Questioning Obama’s Transpo Legacy as Fresno County Sprawls

By introducing new initiatives like the TIGER grant program, the Obama administration has been signaling that the car-is-king, slash-and-burn mentality that has dominated transportation policy since Eisenhower is coming to a close.

At the same time, however, the situation on the ground looks awfully familiar in much of America. As New Jersey Governor Chris Christie has amply demonstrated, all it takes is one guy in the wrong position to wreck a huge investment in transit. And with US DOT Secretary Ray LaHood touting recovery act projects, there are plenty of reminders that the stimulus bill is still funding business-as-usual when it comes to transportation. Network blog Systemic Failure brings us this case from Fresno County, penning a requiem for California’s State Route 180. The two-lane road is being expanded east of Fresno with federal stimulus dollars at the expense of the local farming community:

Work crews are using federal stimulus money to build a road through prime California farmland. Is this what progress on transportation looks like? ## Failure##

Fresno County is blasting a super highway through some of the most famous California agricultural land. Already, the old farmhouses are boarded up and/or demolished. The ‘For Sale’ signs are springing up, in preparation for the Fresno metropolitan area to sprawl 10 miles east.

Literally “a road-to-nowhere”, this 2-lane highway runs through very remote orchard and ranch land, before heading up into the Sierras and dead-ending at Roads End in Kings Canyon National Park. This project was funded through the American Recovery Act (“stimulus” dollars). Unless the Obama Administration makes radical shifts in its transportation priorities, auto bailouts and sprawl highways will be its legacy.

Elsewhere on the Network today: Publicola details how public education on bicycle and pedestrian safety helped reduce driving by 15 percent in Bellingham, Washington. World Changing outlines Philadelphia’s plan to capture the energy released by breaking subway trains for sale and internal use. And The City Fix analyzes the spatial distribution of bike sharing stations in Europe and the United States, in context of Washington D.C.’s new Capital Bikeshare.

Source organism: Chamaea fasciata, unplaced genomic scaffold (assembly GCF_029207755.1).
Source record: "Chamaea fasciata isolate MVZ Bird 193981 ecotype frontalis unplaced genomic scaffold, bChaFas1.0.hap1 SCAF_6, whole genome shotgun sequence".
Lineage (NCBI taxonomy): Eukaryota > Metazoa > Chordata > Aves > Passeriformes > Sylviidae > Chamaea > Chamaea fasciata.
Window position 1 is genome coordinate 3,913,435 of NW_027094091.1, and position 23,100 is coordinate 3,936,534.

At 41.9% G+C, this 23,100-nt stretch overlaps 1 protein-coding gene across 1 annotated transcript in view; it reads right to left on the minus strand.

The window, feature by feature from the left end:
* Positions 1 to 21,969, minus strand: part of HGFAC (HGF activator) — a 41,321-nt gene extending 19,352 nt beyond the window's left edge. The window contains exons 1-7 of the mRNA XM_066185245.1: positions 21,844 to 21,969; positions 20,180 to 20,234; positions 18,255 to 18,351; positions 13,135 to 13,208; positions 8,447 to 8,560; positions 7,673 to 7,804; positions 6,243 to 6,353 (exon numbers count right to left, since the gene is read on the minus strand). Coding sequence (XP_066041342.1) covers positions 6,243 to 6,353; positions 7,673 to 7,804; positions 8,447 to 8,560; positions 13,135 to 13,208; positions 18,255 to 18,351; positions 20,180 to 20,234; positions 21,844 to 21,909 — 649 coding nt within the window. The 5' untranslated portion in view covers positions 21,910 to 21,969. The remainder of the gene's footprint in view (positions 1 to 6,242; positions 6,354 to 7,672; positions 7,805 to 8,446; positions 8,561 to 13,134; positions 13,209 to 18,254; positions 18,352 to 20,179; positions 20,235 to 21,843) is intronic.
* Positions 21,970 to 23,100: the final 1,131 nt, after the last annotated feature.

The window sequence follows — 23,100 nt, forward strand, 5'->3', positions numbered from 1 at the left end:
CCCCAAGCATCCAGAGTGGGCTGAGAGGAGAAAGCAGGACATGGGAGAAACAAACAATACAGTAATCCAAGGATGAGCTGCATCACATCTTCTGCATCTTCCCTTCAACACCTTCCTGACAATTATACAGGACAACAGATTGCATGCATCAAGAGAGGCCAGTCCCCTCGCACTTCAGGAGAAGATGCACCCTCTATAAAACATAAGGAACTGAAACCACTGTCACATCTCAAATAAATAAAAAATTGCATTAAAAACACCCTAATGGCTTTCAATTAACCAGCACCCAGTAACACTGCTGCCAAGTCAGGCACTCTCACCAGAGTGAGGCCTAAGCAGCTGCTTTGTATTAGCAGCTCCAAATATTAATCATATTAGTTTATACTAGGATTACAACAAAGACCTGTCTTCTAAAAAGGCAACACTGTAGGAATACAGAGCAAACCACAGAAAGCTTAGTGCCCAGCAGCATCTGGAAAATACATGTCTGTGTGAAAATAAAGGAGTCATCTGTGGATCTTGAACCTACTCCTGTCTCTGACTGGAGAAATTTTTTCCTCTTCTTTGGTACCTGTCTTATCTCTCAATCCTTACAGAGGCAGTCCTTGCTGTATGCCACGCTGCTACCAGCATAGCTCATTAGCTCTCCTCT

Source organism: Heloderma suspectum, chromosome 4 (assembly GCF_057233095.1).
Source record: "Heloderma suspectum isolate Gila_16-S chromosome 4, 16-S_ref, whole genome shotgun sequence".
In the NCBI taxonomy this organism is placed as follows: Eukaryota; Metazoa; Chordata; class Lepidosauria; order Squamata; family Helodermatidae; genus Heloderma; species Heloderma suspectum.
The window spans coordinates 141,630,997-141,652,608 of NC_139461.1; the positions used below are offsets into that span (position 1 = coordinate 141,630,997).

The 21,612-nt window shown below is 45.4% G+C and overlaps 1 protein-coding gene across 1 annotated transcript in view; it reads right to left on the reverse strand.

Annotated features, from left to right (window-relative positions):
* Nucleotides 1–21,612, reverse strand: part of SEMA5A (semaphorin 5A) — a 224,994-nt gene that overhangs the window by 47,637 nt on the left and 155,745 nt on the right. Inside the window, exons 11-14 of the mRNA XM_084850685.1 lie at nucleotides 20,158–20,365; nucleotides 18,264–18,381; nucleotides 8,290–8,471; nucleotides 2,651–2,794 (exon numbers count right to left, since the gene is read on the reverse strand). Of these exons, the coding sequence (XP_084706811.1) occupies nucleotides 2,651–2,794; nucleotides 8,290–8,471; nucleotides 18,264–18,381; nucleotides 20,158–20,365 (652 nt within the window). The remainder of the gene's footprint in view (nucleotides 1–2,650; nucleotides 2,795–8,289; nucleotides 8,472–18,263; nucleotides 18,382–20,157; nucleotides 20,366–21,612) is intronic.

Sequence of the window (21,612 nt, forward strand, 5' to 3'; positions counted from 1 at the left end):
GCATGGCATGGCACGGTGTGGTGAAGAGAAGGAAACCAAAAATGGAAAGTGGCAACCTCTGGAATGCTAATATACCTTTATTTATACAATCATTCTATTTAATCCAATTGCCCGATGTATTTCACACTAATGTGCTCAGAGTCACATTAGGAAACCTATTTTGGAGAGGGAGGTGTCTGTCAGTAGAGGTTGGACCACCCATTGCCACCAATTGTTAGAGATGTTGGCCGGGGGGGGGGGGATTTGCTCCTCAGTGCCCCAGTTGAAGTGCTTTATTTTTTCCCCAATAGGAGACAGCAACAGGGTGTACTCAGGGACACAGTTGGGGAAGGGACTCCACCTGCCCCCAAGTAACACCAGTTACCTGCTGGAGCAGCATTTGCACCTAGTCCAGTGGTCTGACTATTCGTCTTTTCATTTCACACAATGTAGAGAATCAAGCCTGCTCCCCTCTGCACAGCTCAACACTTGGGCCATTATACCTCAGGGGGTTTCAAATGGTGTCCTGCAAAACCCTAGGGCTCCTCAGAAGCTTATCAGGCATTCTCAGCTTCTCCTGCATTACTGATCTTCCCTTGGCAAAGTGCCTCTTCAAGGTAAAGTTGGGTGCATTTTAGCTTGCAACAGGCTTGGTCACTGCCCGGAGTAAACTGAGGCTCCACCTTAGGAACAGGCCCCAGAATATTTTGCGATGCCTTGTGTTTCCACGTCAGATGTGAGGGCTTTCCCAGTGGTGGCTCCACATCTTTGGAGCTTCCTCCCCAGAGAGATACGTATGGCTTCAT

• Ive mentioned this project a few times on this blog before.

    It’s an epic waste of money, it is designed to encourage sprawl, and it will destroy some of the best farmland in the country. I take that route to get to Kings Canyon national park. One must only look at google streetview to see that the 4 lane highway will connect nothing with nothing. At least now. In 20 years, it will all be sprawled out subdivisions.

    And at the same time, Fresno insists that they can’t pull together 8 million to create a BRT route.

  • Scott Zwartz

    These projects need to be assessed on an individual basis.

    There are some City Watch articles about the advent of Virtual Presence, which basically the same as Cisco’s TelePresence. The 30/10 plan to construct more fixed-rail an plans to construct more freeways is being compressed into 10 years for a reason — and it is not a good reason. within ten years, the amount of freeway demand and demand for fixed-rail transit (subways in urban areas) will drop by 30% or more. Thus, the multi-billion dollars corporations behind highway construction, fixed-rail construction, and high density housing are desperate to suck every dollar out of the taxpayers before it becomes obvious that we do not need one more foot of pavement, we do not need to dig any more holes in the earth for multi-billion subways, and there is no need for high density housing.